First the Lakers melt down, and now this.
USC's football program has been the pride of Los Angeles, at least for sports fans outside of Westwood, ever since Shaquille O'Neal left the Southland for South Beach and Kobe Bryant started making more headlines with his mouth than his jump shot.
With two national championships, three Heisman Trophy winners and tens of millions of dollars in revenue streaming in under Coach Pete Carroll's leadership, it's no wonder the motivational phrase emblazoned on USC's playbook cover this season read "Do You Love It?"
But after one of the biggest upsets in college football history, the Trojans' stunning 24-23 loss to Stanford on Saturday at the Coliseum, USC players and coaches might be asking their legion of fans a different question:
"Do You (Still) Love Us?"
It did not seem that way when boos rained upon the Trojans as they left the field at halftime and after their 35-game home winning streak had officially ended.
"Believe me, inside I was booing too," quarterback John David Booty said of the halftime serenade. "I was as frustrated as they were."
The flogging continued on Internet message boards throughout the night and into Sunday morning, then started again on TV and radio talk shows, overshadowing the American League Division Series between the Angels and Boston Red Sox. (That 3-0 sweep was yet another blow to the Southland sports psyche.)
"Pete has lost control of this team. . . . There is no discipline, no fight, no heart in many of the players. They are too busy reading their headlines," read a post from one fan on WeAreSC.com.
Indeed, in the what-have-you-done-for-me-lately town that is L.A., Carroll in the eyes of some went from genius to nitwit. And quarterback Booty went from Heisman Trophy candidate to in danger of losing his job.
All in the span of one football game.
Well, maybe two. USC's sloppy three-point victory over Washington the week before was, in retrospect, a precursor.
"I was in the NFL for 16 years -- it went week to week," Carroll said of the extreme shifts in public opinion. "I've been through it all. . . it turns in the flick of an eye, so you have to remain humble throughout the whole process."
The Trojans' loss to 41-point underdog Stanford was only the latest in what has been a season of dramatic upsets in college football, starting with lower-division Appalachian State's season-opening victory over perennial power Michigan on the Wolverines' home field.
"No team is safe this year," said retired West Virginia coach Don Nehlen. "We have seen more early season upsets than ever before."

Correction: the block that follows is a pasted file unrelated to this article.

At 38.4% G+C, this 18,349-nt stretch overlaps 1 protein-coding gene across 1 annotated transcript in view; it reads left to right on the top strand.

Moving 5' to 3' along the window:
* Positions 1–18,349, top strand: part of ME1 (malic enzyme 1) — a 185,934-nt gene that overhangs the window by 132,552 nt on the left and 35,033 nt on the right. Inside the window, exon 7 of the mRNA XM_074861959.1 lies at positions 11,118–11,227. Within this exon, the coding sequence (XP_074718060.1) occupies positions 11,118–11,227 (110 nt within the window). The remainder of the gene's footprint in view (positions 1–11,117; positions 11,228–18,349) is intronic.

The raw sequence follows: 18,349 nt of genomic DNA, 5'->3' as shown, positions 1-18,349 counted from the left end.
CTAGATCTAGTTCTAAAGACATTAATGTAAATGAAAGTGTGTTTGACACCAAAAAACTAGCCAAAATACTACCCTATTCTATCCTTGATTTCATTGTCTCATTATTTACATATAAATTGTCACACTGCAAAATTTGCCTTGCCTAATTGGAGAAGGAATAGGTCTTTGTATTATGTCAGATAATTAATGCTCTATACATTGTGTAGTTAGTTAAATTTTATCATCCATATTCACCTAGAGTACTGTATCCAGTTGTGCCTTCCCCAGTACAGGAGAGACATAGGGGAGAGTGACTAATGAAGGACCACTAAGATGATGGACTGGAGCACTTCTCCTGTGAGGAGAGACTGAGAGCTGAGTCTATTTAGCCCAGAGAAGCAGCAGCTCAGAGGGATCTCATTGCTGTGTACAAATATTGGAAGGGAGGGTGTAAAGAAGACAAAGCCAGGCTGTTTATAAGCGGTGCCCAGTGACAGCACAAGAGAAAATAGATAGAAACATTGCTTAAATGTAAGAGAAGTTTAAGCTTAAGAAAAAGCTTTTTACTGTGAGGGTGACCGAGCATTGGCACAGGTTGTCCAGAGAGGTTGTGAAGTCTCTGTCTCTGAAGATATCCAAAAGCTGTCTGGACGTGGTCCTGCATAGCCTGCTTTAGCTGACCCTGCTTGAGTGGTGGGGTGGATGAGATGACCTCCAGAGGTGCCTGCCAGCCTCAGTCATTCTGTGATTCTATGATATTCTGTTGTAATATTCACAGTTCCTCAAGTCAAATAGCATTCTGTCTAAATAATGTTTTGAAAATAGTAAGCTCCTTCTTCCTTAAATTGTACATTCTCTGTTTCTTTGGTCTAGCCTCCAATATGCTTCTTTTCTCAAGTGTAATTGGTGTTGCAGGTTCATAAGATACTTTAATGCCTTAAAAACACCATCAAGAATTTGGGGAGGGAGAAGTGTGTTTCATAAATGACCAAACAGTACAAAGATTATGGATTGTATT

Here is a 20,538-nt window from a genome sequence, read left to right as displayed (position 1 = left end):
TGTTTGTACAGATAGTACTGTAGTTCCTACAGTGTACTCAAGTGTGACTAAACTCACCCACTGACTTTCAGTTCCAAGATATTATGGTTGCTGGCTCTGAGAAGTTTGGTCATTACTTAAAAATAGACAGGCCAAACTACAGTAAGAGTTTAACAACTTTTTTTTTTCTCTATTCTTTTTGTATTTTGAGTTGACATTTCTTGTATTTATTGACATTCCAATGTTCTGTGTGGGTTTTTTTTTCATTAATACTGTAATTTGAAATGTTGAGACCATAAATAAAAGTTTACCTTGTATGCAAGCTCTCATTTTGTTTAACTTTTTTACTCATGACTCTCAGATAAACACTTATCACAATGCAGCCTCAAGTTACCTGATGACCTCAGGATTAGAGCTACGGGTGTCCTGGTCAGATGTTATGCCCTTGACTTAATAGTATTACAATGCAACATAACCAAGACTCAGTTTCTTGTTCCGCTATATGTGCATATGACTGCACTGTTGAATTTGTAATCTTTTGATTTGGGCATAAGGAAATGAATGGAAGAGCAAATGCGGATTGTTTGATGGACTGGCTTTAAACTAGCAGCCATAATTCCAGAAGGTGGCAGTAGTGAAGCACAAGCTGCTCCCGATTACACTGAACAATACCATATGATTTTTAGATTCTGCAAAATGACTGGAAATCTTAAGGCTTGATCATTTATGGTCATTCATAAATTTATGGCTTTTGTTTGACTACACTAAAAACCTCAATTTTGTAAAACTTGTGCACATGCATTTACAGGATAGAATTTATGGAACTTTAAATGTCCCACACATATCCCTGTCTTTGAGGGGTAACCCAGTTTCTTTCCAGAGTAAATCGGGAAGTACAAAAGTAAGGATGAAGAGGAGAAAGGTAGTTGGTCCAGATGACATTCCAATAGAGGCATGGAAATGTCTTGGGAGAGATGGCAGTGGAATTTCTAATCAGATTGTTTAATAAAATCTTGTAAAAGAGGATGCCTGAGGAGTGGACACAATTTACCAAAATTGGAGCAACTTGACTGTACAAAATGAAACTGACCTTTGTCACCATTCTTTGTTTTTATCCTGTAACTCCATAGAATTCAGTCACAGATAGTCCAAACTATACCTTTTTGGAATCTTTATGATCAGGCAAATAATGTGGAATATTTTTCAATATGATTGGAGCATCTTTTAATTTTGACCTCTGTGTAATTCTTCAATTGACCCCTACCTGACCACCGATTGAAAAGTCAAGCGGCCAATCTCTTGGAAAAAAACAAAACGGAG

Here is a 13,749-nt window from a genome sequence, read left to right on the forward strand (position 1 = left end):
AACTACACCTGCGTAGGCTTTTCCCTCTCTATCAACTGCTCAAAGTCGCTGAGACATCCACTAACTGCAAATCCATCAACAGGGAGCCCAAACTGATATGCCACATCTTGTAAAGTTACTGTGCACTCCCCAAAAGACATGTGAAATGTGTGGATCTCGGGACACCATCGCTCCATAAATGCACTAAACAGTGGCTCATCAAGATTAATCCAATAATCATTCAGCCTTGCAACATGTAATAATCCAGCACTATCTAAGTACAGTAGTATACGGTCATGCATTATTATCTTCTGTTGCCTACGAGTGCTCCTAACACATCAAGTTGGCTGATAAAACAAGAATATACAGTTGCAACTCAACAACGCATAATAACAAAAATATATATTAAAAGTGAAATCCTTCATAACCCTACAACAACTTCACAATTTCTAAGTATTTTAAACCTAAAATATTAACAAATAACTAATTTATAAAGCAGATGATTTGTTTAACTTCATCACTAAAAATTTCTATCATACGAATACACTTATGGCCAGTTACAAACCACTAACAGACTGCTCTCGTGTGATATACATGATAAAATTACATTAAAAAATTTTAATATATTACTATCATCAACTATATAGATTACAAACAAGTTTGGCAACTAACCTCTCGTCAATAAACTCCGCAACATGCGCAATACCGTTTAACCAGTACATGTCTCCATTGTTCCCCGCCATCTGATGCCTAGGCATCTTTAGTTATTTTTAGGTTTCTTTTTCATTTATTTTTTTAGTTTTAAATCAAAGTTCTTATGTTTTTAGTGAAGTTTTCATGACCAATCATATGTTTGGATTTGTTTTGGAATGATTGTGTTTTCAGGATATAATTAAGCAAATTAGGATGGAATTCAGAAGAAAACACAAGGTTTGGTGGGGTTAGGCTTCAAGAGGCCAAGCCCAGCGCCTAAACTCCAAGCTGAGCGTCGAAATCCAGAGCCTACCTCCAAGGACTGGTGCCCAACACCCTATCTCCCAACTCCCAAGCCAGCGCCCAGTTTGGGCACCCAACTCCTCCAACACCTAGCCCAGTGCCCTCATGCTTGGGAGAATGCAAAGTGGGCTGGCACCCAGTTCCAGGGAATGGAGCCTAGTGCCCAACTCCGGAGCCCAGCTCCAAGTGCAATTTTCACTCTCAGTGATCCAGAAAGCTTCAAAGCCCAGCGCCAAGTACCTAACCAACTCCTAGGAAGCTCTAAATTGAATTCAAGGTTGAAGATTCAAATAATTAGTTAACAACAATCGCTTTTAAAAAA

Now, in the sport's convoluted system for determining a champion, those upsets are helping keep alive USC's chances of playing for another national title.
USC's loss to Stanford dropped the Trojans eight spots to No. 10 in the Associated Press media poll, which is not a part of the Bowl Championship Series formula. But the Trojans fell only to No. 7 in both the coaches' poll and the Harris Interactive poll, which are combined with computer data to determine the BCS standings.
Those standings come out for the first time next week and will eventually determine the participants in January's championship game in New Orleans.
The difficulty of USC's upcoming schedule, therefore, could actually work in the Trojans' favor. USC still has games against top-15 teams California, Oregon and Arizona State, and victories would surely vault the Trojans back high in the ratings.
"The voters were awfully generous with them. They didn't fall too far back," said analyst Jerry Palm, publisher of College BCS.com. "It's not completely over for them."
The Trojans have been through this before. Last season, they were high in the ratings when they lost to Oregon State in their seventh game. But they won their next four, and only a tipped pass in the season finale against UCLA kept them from making a third consecutive appearance in the BCS title game.
On Saturday, USC defensive end Lawrence Jackson harked back even further for inspiration.
"We lost in 2003 and found a way to get back to the top," said Jackson, a fifth-year senior.
Jackson was referring to a triple-overtime defeat at California in USC's fourth game that season. The loss was the Trojans' last setback before embarking on a 34-game winning streak that produced a share of two national titles and did not end until Texas beat USC in the 2006 BCS title game at the Rose Bowl.
On Sunday, though, Carroll and his staff were not concerned about polls, the BCS or national titles so much as fixing problems that have been plaguing the team.
"It's real clear that we have fallen out of line with our philosophy that has guided this program for years; we're turning the ball over too much," said Carroll, whose record in six-plus seasons at USC is 69-13.